11. Mom didn’t care, dad made us tuck hospital corners you could bounce a dime off (that’s how he tested us). Now, in my 30s, my bed is a rats nest, but at least I always have clean sheets.

  12. I really don’t get bed-making as a moral issue. If you want to do it, do it. If you don’t want to, don’t. Your sheets are not cleaner either way. Whatever you choose, it does not make you a better or worse person. There are far more important things deserving of our time and judgement.

  13. “I’m still trying to figure out where people got the idea that beds need to be “made””

    making your bed is the cornerstone of discipline. as anyone who has been in the army will tell you making your bed and keeping your locker tidy is the first and most important thing.

    so keeping your stuff tidy is a form of control. in a family it gives children a set of rules of behaviour, in larger groups like the army or old school rigid colleges it keeps a group from degenerating in a mob and respecting authority. at least in theory.

  14. Sorry this comment isn’t about the morality of making a bed but jumping out at me from the post was information that is in the book “How Children Learn.” I wonder if the writer ever read that book or if these observations were arrived at independently.

  15. I don’t think the blog entry was about making beds at all :)

    But anyway–I was raised to ALWAYS, ALWAYS make the bed–with tight corners, tucked on all sides, no wrinkles, etc. I don’t have time in the mornings anymore, but thanks to the near-morality with which it was weighted all through childhood, I feel terrible about it, everytime I come home at night.

    On a different note, how often do you folks in warm climes change your sheets (since we’re talking about letting sweat evaporate and whatnot)?

  16. The last time I made my bed was the last time i changed the sheets. I don’t see the point. When I get in bed it takes two seconds to put the sheet and blanket over me.

  17. In the winter, I wrap myself up like a cocoon in my blankets, not worth the time to straighten them out just to mess them up again.

    Oh, and everything else in my room is pretty neat. I don’t do work on my bed, but the few times I have, I straighten it out then.

  18. I don’t really “make the bed”, but straightening out the sheets and blankets at some point before I get in it is a good idea, because both my husband and I kick and roll enough that they start rotating, and then I end up with no covers at all.

    Covers get pulled up roughly when I get up, because otherwise the cat sleeps in the bed and sheds hair on everything.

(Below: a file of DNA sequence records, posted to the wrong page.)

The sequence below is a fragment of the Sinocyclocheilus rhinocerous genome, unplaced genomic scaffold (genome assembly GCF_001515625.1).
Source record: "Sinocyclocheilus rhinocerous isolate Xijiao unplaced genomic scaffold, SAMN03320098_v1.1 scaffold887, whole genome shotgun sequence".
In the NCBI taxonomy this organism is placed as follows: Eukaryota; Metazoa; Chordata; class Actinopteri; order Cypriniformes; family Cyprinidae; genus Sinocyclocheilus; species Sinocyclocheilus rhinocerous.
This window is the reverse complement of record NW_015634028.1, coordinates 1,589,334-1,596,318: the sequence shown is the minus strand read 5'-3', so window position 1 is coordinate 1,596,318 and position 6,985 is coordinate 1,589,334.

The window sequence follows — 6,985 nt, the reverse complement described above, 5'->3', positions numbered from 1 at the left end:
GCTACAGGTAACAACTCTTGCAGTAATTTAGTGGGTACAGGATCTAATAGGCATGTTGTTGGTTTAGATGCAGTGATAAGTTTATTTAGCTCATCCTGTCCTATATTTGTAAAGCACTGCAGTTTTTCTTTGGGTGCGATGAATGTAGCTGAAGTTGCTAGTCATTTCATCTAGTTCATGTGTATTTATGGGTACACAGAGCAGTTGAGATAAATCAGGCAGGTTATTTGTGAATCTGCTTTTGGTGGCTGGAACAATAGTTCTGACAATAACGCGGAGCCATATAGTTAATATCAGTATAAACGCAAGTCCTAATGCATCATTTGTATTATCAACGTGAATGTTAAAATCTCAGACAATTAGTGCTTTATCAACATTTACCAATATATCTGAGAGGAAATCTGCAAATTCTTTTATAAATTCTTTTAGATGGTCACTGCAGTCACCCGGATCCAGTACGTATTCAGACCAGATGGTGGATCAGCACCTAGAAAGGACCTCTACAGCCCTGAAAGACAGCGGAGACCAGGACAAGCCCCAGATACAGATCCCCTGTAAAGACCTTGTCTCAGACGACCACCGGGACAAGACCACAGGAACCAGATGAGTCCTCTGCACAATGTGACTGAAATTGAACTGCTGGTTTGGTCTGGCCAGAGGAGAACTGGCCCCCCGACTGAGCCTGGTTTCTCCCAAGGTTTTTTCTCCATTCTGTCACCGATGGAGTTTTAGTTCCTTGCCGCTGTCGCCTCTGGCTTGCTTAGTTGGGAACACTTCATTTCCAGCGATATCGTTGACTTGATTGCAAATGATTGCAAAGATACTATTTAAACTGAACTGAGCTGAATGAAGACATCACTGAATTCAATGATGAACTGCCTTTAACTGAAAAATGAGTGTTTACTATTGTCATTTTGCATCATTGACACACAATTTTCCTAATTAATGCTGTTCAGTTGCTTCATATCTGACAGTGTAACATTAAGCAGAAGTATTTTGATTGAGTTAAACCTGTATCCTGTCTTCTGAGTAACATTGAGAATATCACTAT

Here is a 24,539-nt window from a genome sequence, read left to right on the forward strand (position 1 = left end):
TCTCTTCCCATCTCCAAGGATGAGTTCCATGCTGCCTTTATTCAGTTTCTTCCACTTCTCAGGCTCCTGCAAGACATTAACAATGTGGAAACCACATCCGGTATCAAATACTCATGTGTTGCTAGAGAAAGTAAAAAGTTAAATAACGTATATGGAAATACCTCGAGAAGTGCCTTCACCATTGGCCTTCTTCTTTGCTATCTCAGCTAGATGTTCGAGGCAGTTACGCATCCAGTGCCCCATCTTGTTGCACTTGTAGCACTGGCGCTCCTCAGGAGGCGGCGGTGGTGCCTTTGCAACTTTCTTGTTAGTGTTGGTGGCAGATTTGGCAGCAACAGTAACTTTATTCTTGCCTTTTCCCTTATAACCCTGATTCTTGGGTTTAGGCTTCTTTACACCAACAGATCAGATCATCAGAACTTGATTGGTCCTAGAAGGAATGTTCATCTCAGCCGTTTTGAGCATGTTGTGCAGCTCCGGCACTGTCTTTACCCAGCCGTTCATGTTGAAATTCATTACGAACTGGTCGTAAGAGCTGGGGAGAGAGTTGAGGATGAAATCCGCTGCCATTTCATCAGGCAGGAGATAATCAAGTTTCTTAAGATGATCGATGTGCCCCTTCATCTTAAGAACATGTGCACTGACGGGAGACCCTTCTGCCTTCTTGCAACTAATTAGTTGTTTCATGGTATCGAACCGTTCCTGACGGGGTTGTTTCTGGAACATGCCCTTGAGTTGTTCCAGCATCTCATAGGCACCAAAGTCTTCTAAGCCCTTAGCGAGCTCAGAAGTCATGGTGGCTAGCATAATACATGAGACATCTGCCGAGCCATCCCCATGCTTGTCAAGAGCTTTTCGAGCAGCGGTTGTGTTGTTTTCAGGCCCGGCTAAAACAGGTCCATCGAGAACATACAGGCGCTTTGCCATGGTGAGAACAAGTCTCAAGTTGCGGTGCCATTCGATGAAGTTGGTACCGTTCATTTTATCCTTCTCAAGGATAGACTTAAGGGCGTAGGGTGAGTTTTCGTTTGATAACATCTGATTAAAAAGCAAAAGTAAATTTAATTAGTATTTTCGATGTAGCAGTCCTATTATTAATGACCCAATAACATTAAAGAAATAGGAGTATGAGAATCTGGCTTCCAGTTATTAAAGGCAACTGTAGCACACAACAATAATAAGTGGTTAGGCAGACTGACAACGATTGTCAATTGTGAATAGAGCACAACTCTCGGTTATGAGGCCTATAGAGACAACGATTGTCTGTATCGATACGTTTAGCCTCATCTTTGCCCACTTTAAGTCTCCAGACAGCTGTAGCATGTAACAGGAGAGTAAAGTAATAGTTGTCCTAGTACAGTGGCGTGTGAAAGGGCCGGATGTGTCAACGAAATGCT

Sweat is not much of an issue because we keep the house 15-16C at night. Sheets are changed weekly-ish.

    The bed is sheets, duvet in a duvet-cover (like a pillowcase, but huge) and for me an extra afgan thrown on top because 15-16C is cold no matter what he says. :P

  19. making your bed is the cornerstone of discipline. as anyone who has been in the army will tell you making your bed and keeping your locker tidy is the first and most important thing. so keeping your stuff tidy is a form of control. in a family it gives children a set of rules of behaviour, in larger groups like the army or old school rigid colleges it keeps a group from degenerating in a mob and respecting authority. at least in theory.

    Structure and discipline!” You people are nuts, along with the religious and social conservatives.

    Bed making is petty vanity, pure and simple.

    No one is looking at your bed during the day.

    No one who sleeps in my bed cares whether it’s “made” or not, since the covers come off in two seconds anyway.

    Hell, for a long time I didn’t even have the luxury of a bed.

    (c.f. she hates my futon)

  20. My parents had the policy that we did what we liked in our own rooms so they never asked us to make our beds but we did have to wash the bedding every week so that pretty much meant we at least made the bed once a week :)

    I have always had doonas – never with a top sheet – summer weight and winter weight so making the bed really just means folding it down in summer or just pulling it straight after you get out of bed in winter.

    Warmer climes – I’m in Australia and I wash the bedding every week. I change the sheets every 3 days in summer and every week in winter. We have insane temperatures here. A few weeks back it went from 40 degrees c down to 7 degrees c in one day.

  21. I like using only a fitted sheet, and a duvet with a cover. Making the bed is as easy as shaking out the duvet and stretching it out. No need to untangle knots of the flat sheet.

    Not that I always bother doing even that. But when I make my bed American style, with fitted sheet, flat sheet, and comforter/bedspread, it’s such a huge pain that I never do it. Then I get in bed and the flat sheet is all twisted around from tossing and turning all night, or kicked down to the bottom of the bed, and it annoys me.

    I was never good at hospital corners anyway. My mom tried so hard to teach me. I guess I’m naturally too impatient and careless for hospital corners, and I never found that I slept any better or worse with them than without them.

    I wash/change the sheets and duvet cover about once a week.

    Here’s a question: When I was a kid I read in Hardy Boys books about “shortsheeting” a bed as a practical joke. I’ve never seen it done, and still have no idea how you would actually do it. Can anyone enlighten me?

  22. Reminds of when Calvin decided to make a robot to make his bed for him.

    Hobbes points out that building a robot would be more work than simply making the bed.

    Calvin replies that it’s only work if you have to do it.

  23. @Zuzu

    i never said that i find making your bed an important value. i was just replying to those who were asking where the notion of making the bed is important comes from. and it comes from environments that have discipline in mind.

    i think that making or not your fkin bed is neither a sign of virtue nor a symbol of opression and does not say much about character. i never make mine for example but my gf is obsessed with leaving the bedroom in order before leaving the house. who cares?

    said that i never let guests see my bedroom if not in order and i would never invite a date with the bed in a mess.

    BTW futons suck.

  24. When I was younger, I used to sleep on top of my fully-made bed, with comforter, duvet and all. I had an extra blanket that covered me, but after tossing it to the side, my bed was already made. Sleeping on top of the comforter made for a much softer bed.